How long have you been grading on the Blackmagic DaVinci Resolve, and what's your setup? 
 
I'm using the DaVinci panels and I'm running 9.1 software. I'm really looking forward to upgrading to the new version. It's a great platform in terms of the toolset. I particularly value the ability to version different scenes that I can quickly show the creatives, toggle back and forth really quickly between different looks, etc. I think the node tree structure is very flexible, and I like how easily I can pull away different elements of previous color corrections, cut and paste them and add them to the one I'm working on. I faithfully keep my gallery stills updated as if they were a deliverable element. If my creatives or me need them to reference them from other episodes, it's all right there.
 
Are there any scenes in particular from this season that you really enjoyed working on and that stand out for you?
 

Photo: Amelia Rose Blaire as Willa Burrell. Photo by John P. Johnson; courtesy HBO.

I loved working on scenes in which the cinematographers used swing-and-tilt or "Deakinizer" kind of lenses [developed by cinematographer Roger Deakins to create a vignette and selective-focus look] and I've been able to add to those looks in the color-correction. There are a lot of worlds and color conventions for each environment that have been developed over the years. Talking to you about the show, I think my view of the color on it over all these years is there is a somewhat prevalent tone — very silky and dark, low lights. But within that look, we've found ways to subtly tweak it. In the Resolve, for example, I'll go upstream of the final color, sometimes hand-drawing shapes to relieve some of the contrast in selected areas of the frame and track some of these isolated areas. This way we can breathe some of the sensitivity of the original negative’s low lights back into the frame. This could be in the eyes of an actor or in the background, the wardrobe or around the actors' hairlines and the fall-off sides of their faces. We want to be faithful to the shoot, and have it to come across as if it's been shot that way, never as if it’s coming out of a color-correction bay. I think it’s been much easier to do easily in this system. That's the balance. 

 
Not being so heavy-handed with the color also lets the humanity of the characters come through.
 
We try to keep it fresh, punchy and exciting while maintaining those color conventions. Ultimately, the goal is to keep the viewer locked to the story so they're never scratching their head and going, 'Why does this look odd?' Sometimes we might do a gentle mislead of something. But we never let it overpower the story.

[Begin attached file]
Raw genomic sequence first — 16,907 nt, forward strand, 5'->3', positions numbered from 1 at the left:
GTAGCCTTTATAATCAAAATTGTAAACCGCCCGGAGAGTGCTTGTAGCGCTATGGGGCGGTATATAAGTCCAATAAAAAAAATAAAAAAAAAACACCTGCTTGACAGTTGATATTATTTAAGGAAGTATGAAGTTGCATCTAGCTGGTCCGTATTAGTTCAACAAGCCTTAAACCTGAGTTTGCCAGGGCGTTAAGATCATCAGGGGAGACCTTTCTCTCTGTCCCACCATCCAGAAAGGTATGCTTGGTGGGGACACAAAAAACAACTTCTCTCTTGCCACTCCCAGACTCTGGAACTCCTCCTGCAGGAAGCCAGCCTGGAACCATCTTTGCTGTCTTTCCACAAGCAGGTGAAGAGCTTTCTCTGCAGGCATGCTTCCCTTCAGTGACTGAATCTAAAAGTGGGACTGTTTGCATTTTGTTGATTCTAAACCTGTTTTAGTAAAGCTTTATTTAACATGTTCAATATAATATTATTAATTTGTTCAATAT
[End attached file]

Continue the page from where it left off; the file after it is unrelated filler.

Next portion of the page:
What's on your upgrade wishlist?
 
All of us colorists are going to have our things that we're firing off to the manufacturers and designers. This craft is extremely personal and that's one of the crazy, widgety things about it. If you talk to 100 different colorists about what they do, they all approach it a different way. That's one of the things I really love about this career and this craft. No two people will do it the same way. There's no hard and fast, right or wrong. The way that I organize my work, I'd like to see a few more shortcutting tools, as well as ways to combine keystrokes in a way that's helpful to me, and I think that's true of all colorists. 
 
Honestly, I’m grateful to have come up at such a terrific time in this business and feel very lucky that I get to do what I do. The craft is really exciting, for all the reasons I've mentioned, but I love being able to move to different projects and recenter each one to a different artistic tone. It can be very refreshing. If things are going well, you get to work with the same people on a consistent basis, too.

5 Comments

Categories: Article, Creativity, Post/Finishing, Q&A
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  • Phillyphil

    Colorist are going the way of Video Tape, now with all the new inexpensive and easy to use programs most editors and Videographers are Colorists. It’s not rocket science and it is expected to be done by the editor. Most People will not pay a lot of money to get the look of the final project tweaked the fact is if can can use Photoshop Basics you’re a Colorist.

    • Bob

      Same as anyone who can turn a camera on and hit record is a cinematographer and anyone who can load up finalcut on their computer and join two shots together is an editor.

      I’m also a carpenter as I own a hammer.

      • JPS

        Indeed.

      • Jim

        I know how to type, so I can write screenplays and win Oscars.

    • Restarter

      Probably does wedding videos.